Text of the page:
Not long after I posted the last blog about various sources of bike share data, I came across this article, which highlights this type of data’s use in Lyon, France – one of the first cities to adopt a bike sharing system in 2005.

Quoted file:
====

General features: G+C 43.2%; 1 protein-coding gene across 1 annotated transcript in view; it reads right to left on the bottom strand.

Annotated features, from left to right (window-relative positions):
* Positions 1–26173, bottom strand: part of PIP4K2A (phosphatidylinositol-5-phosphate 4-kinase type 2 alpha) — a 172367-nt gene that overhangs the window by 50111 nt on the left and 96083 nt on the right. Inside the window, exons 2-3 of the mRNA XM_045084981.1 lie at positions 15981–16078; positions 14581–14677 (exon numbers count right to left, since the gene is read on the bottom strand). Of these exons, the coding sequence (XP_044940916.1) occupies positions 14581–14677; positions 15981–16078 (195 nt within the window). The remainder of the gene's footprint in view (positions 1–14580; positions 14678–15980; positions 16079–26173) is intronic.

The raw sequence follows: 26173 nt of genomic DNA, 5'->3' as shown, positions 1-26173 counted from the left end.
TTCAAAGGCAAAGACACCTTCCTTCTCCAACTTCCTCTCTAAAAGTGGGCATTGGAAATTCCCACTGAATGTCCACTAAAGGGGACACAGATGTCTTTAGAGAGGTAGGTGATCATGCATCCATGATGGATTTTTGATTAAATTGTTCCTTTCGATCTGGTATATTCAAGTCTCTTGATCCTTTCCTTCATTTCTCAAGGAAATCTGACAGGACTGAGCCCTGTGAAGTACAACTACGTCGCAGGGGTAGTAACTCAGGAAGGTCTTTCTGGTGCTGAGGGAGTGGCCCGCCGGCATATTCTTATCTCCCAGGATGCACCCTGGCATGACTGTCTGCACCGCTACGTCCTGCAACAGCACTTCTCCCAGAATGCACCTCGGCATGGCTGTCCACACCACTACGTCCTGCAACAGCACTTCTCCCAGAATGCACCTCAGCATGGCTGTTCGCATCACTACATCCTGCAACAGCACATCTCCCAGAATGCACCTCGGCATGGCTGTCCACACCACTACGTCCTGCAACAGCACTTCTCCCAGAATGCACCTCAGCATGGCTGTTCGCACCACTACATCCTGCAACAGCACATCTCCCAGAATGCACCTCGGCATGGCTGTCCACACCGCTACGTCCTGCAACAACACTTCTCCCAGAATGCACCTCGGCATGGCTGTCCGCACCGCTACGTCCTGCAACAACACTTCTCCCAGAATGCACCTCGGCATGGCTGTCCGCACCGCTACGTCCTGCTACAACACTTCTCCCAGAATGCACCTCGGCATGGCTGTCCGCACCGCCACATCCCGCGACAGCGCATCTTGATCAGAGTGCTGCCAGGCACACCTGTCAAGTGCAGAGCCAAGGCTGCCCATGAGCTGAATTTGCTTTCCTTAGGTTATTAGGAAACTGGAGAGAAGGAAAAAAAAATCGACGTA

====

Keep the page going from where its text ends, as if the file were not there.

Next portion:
One interesting kernel they found was that the average speed of bicycles on Wednesdays is faster than that of other days. Why? It turns out that women tend to stay home to care for children on Wednesdays in France. Secondly, during rush hour, bicycle travel speeds were systematically higher than those of automobiles (around 15 km/hr) – an encouraging fact for anyone trying to promote a bike sharing scheme. One other (perhaps obvious, but still) important finding was that speeds peak around 7:45 and 8:45 in the morning, trending with the start of the workday. Now that bike sharing systems are becoming more and more popular, and their systems ever more technologically advanced, I think we can expect to see more data gathering, more analysis, and quicker responses to needed improvements in the systems. We’ve highlighted many of the piloted systems in our Showcase, including SoBi, iBike, and BikePark, and have also noted a few on our blog. Now that data gathering is easy through the ubiquitous use of mobile communications technologies, the challenge will be to slice and dice it in the most useful ways for proactive change in global cities.